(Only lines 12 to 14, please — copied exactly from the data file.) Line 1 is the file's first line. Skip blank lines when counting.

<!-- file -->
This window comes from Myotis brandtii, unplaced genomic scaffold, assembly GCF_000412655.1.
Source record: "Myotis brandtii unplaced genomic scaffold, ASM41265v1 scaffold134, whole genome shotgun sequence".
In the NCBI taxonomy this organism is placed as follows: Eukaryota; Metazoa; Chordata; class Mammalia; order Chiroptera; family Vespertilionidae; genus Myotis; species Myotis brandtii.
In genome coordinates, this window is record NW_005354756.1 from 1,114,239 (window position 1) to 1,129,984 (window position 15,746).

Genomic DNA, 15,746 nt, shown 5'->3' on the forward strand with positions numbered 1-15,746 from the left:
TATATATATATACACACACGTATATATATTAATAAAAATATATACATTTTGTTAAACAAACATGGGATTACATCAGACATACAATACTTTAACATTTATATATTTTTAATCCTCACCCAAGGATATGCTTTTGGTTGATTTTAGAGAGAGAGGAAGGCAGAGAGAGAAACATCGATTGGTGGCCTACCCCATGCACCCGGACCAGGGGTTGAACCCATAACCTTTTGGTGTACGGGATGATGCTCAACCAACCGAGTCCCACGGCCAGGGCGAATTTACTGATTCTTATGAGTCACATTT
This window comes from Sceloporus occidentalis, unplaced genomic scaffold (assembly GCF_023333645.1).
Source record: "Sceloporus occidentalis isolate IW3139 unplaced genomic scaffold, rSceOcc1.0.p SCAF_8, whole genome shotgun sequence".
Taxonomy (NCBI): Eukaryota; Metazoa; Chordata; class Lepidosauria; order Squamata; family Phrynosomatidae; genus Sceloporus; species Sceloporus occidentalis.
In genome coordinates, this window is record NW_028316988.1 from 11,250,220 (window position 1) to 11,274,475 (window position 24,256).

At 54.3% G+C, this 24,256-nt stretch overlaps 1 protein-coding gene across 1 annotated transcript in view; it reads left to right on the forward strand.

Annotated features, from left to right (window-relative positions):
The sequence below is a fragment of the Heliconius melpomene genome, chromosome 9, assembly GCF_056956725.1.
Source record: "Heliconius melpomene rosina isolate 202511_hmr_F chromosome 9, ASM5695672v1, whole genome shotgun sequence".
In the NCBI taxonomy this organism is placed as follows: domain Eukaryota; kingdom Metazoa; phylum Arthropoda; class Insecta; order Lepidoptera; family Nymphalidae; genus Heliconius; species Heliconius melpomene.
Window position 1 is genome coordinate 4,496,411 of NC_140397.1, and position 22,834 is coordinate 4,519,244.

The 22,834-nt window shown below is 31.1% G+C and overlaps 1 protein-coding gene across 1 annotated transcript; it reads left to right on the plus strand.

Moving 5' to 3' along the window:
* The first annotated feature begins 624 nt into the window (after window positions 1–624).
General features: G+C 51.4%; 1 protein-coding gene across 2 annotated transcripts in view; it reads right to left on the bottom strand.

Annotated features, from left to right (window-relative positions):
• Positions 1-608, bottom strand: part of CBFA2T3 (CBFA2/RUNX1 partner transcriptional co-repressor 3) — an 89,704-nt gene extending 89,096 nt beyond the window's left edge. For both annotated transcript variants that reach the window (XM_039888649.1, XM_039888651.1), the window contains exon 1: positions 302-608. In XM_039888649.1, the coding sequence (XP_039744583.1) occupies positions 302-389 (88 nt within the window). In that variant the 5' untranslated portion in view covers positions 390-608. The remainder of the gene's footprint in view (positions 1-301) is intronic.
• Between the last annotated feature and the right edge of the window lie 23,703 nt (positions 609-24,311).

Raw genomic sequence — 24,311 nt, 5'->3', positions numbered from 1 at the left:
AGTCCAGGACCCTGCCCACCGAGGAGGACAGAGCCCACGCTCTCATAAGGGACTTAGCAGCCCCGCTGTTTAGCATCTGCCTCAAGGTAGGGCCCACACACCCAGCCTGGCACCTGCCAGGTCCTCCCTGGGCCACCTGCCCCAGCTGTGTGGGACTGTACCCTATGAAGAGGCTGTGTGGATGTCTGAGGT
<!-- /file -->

Annotated features, from left to right (window-relative positions):
The sequence below is a fragment of the Heliconius melpomene genome, chromosome 9, assembly GCF_056956725.1.
Source record: "Heliconius melpomene rosina isolate 202511_hmr_F chromosome 9, ASM5695672v1, whole genome shotgun sequence".